Interventions on small sites are typically carried out by individuals or small groups of people on private or residual public land, with or without the support of landowners. These “bottom-up” initiatives often emanate from a narrow set of individual interests, and as such, it can be challenging for city authorities to determine whether specific projects respond to a larger collective interest. This makes decision-making difficult in terms of public support for special interest groups. By envisioning a systemic approach to food production on small scale sites, a city can harness and coordinate special interest initiatives into a city-wide collective interest strategy. This can help to frame bottom-up initiatives in a top-down vision.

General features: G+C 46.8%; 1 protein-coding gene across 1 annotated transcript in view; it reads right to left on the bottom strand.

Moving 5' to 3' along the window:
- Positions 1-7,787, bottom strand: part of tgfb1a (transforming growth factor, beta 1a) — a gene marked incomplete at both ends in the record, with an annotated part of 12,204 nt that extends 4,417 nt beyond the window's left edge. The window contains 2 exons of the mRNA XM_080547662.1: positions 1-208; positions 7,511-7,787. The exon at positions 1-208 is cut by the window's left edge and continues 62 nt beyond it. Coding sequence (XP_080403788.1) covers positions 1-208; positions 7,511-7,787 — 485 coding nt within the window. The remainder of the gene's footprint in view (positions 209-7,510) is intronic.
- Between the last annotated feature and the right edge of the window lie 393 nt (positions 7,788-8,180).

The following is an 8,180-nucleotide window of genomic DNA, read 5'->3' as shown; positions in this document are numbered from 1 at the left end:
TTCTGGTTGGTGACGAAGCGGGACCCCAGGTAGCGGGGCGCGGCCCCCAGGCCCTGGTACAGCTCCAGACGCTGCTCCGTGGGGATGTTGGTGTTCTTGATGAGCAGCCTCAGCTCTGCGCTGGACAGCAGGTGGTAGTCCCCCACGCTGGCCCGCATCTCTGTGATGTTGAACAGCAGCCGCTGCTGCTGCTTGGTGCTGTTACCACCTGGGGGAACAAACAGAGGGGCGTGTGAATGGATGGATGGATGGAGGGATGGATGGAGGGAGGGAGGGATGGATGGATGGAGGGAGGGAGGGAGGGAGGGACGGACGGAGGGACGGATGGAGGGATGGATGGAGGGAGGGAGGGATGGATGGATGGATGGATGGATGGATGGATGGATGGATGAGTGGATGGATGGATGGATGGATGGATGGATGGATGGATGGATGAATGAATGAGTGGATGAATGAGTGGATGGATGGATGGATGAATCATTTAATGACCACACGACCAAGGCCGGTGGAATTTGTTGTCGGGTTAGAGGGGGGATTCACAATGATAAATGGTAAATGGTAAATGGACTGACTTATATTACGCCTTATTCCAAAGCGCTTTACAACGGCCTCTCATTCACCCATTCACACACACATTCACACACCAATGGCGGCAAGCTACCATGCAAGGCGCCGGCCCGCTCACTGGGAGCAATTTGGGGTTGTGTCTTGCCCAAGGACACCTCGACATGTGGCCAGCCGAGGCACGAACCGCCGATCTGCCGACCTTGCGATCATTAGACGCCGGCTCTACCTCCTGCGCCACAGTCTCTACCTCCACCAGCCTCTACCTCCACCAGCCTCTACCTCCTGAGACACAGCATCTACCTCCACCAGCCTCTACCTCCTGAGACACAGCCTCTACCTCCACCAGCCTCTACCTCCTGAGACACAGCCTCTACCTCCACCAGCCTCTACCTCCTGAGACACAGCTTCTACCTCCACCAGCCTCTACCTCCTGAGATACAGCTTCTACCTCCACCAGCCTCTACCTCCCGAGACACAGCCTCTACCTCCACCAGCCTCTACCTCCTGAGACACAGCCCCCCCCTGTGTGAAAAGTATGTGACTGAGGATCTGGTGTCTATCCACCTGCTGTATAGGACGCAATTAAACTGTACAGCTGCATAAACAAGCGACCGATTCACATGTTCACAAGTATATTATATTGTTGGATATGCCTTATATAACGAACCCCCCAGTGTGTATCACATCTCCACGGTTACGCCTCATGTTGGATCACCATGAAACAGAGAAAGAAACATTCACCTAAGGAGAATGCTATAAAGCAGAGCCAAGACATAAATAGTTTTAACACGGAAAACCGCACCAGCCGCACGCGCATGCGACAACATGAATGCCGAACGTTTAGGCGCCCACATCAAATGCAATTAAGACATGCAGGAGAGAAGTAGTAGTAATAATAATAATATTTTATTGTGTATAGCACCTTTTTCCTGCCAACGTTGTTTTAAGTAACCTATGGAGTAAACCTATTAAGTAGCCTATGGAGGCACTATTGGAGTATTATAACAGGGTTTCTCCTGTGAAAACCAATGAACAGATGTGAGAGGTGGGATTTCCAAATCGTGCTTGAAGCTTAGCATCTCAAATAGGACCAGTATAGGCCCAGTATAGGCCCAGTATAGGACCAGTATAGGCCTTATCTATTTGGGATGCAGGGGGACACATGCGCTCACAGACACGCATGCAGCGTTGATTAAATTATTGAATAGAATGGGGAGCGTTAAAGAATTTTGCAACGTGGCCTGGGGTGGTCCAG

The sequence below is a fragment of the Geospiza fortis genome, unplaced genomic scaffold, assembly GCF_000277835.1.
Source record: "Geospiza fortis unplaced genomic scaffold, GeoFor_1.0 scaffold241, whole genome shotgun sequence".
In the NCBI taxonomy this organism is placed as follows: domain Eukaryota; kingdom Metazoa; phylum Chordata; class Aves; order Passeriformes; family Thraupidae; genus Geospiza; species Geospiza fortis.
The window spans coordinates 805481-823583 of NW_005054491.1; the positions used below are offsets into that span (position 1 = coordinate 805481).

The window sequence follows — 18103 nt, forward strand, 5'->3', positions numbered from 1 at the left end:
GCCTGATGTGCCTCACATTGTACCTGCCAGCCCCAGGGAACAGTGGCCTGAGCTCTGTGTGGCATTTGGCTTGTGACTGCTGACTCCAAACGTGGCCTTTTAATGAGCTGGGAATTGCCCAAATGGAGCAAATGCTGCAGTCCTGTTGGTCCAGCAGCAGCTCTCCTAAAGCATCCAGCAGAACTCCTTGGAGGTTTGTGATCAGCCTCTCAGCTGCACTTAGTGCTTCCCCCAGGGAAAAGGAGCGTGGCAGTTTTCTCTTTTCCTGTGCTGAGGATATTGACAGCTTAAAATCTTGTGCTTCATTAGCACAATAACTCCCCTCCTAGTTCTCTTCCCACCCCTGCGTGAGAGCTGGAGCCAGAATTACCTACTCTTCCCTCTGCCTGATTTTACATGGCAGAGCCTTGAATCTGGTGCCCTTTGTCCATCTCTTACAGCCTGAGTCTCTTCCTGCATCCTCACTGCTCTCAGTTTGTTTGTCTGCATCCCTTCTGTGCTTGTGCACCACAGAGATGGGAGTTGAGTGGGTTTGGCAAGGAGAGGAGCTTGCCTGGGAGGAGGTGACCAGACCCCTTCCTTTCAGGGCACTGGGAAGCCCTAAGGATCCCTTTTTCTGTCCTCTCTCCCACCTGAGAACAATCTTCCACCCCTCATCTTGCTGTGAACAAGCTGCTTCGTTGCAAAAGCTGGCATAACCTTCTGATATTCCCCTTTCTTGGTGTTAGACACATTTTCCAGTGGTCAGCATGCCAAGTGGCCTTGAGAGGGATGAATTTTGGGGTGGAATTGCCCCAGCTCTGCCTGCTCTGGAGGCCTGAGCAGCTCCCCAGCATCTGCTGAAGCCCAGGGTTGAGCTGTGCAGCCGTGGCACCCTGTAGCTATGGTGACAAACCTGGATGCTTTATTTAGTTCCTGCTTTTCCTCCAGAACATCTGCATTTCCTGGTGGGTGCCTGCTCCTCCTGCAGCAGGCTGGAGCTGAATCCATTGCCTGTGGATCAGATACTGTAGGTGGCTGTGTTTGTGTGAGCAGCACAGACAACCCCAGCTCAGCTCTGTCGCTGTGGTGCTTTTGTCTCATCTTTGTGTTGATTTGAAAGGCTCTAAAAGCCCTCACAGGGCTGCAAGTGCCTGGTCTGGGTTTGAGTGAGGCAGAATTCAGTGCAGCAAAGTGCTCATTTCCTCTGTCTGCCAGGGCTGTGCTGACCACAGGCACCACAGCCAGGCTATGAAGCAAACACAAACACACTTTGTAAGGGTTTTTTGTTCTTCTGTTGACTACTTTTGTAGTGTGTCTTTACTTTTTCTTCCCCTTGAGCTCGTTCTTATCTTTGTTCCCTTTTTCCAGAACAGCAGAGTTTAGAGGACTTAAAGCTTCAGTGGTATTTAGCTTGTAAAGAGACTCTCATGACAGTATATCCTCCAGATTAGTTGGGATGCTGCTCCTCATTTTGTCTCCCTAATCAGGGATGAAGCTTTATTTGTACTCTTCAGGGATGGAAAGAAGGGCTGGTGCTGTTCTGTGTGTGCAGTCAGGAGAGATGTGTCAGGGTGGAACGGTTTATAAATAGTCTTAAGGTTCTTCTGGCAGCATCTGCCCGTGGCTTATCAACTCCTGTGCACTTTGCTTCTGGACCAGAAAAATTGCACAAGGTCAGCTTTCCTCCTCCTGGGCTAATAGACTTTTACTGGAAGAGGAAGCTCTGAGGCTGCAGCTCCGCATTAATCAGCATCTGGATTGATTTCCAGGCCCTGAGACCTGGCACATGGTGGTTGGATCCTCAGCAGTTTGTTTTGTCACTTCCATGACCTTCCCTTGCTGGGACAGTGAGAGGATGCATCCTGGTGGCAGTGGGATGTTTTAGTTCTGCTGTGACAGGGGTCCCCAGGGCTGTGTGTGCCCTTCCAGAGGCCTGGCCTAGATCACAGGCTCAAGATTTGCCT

The micro case studies were created to test and evaluate the urban quality generated by urban agriculture projects in the city of Lausanne. The projects serve as reference or exemples of possible urban agriculture initiatives as they present thoughtful, plausible and original ideas at a variety of scales.